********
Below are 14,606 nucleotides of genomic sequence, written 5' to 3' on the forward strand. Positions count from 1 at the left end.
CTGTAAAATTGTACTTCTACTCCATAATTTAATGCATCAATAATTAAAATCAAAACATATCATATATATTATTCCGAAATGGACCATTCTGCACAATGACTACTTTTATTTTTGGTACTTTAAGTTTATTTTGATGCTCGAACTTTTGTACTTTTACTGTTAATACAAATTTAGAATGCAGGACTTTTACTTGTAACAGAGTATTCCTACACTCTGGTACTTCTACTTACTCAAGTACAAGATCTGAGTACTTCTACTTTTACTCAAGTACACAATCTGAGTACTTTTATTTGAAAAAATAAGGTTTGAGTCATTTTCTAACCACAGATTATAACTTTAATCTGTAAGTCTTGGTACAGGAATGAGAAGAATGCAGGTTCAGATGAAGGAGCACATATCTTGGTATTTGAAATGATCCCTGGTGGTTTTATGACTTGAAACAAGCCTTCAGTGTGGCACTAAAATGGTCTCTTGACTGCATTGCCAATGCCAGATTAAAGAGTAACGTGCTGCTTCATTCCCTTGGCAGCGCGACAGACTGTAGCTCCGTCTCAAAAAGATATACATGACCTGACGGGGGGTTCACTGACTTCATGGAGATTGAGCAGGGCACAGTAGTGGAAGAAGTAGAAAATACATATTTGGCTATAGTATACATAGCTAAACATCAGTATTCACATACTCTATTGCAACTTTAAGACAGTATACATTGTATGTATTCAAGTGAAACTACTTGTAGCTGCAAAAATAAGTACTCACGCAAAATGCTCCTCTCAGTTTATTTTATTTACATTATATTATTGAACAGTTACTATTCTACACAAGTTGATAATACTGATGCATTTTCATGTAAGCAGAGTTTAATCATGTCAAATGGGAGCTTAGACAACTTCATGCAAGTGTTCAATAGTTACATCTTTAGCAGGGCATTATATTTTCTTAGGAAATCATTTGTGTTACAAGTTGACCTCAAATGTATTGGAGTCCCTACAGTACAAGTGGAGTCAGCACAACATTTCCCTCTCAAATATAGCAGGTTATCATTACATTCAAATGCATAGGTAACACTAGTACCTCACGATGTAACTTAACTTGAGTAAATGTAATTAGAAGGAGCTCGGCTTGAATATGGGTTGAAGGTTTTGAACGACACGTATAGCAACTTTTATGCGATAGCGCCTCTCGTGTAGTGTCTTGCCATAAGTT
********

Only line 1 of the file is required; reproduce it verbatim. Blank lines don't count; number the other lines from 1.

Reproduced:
Below are 14,606 nucleotides of genomic sequence, written 5' to 3' on the forward strand. Positions count from 1 at the left end.